mark hertsgaard

Independent Journalist & Author


White House Is Latest Target of Protestors

And the protests just keep on coming, don’t they? Yesterday it was the White House that got targeted: an estimated twelve thousand people surrounded the White House to urge President Obama to block the Keystone XL tar sands pipeline.

Here in San Francisco, I watched the live feed of the event on the website and interviewed some of the protestors in real time as they chanted, “Stop The Pipeline, Yes We Can.” Their spirit and creativity was a sight to behold. Most impressive was the mock pipeline, at least 100 feet long, that protestors hoisted above their heads and carried through the crowd, emblazoned with the slogan, “Stop the XL Pipeline.”

And guess what? The White House protests generated lots of media coverage, including in mainstream outlets. I suspect there are two reasons for this. First, twelve thousand people is a lot of people, and surrounding the White House is a pretty neat trick; I can’t think of any other protest that has done that. Second, and at least as important: the White House action came after weeks of media coverage of Occupy movement actions in cities across the nation and around the world, so the media was primed. The media loves trends, and massive street protests against corporate skullduggery and its political enablers is beginning to be a trend.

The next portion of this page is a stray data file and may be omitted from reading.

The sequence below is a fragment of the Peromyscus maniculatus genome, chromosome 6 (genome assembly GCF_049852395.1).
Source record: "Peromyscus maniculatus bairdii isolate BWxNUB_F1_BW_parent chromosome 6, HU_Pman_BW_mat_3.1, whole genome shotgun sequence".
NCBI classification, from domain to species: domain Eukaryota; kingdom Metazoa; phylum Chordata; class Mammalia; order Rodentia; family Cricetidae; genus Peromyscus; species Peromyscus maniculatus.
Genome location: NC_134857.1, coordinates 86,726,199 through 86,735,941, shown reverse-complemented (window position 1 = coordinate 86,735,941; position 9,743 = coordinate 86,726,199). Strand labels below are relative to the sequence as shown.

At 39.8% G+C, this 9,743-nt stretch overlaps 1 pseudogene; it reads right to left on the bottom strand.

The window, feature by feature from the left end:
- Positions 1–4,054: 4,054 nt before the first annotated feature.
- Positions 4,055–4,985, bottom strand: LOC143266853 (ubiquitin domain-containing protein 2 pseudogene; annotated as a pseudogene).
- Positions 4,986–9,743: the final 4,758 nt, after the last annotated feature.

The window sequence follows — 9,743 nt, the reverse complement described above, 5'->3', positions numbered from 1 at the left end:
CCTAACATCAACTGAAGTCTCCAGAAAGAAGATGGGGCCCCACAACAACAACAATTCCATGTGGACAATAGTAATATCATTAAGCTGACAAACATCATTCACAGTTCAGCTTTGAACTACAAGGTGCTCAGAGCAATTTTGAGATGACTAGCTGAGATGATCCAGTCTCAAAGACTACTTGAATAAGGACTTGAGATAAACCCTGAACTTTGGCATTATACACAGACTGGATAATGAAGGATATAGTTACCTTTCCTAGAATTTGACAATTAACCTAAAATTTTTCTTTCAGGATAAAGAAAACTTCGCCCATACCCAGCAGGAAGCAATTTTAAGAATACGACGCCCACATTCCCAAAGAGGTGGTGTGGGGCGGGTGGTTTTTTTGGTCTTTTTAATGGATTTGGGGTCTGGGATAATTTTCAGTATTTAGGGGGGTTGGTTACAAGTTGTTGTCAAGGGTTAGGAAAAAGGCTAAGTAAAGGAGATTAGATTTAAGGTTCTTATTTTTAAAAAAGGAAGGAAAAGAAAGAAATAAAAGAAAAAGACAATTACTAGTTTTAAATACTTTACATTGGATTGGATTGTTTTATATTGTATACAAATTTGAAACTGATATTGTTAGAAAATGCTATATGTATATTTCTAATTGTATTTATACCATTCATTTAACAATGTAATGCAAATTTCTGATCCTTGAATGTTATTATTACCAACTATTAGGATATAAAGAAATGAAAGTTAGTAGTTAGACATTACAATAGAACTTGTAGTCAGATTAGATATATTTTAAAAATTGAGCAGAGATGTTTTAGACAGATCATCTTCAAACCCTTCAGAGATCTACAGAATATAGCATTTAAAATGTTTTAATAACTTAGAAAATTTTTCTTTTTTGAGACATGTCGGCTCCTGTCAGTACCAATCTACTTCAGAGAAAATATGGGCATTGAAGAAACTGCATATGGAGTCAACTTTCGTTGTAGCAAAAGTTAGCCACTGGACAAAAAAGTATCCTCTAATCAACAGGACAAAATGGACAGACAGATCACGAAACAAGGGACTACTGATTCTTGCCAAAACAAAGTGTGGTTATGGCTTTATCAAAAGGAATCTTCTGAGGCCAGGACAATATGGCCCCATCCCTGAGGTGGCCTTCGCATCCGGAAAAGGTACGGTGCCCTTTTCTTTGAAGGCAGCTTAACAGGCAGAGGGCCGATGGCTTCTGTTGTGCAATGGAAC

There was ample sympathy and solidarity with the Occupy movement in the crowd surrounding the White House, including a massive sign reading, OCCUPY EARTH, and chants proclaiming, “We Are The 99 Percent.” I was slightly surprised that no one made a sign or chanted, “Occupy the White House,” though….

I’ll be publishing a piece trying to make sense of all this in the coming days. Meanwhile, here’s the best piece of spot news reporting about the White House protest I’ve seen, written by the excellent Elizabeth McGowan of Inside Climate News:



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About Mark

Independent journalist Mark Hertsgaard is the author of seven books that have been translated into sixteen languages, including Bravehearts: Whistle Blowing in the Age of Snowden; HOT: Living Through the Next Fifty Years on Earth; and A Day in the Life: The Music and Artistry of the Beatles. He has reported from twenty-five countries about politics, culture and the environment for leading outlets, including The Guardian, Der Spiegel, Vanity Fair, The New Yorker, Time, Mother Jones, NPR, the BBC and The Nation, where is the environment correspondent. He lives in San Francisco.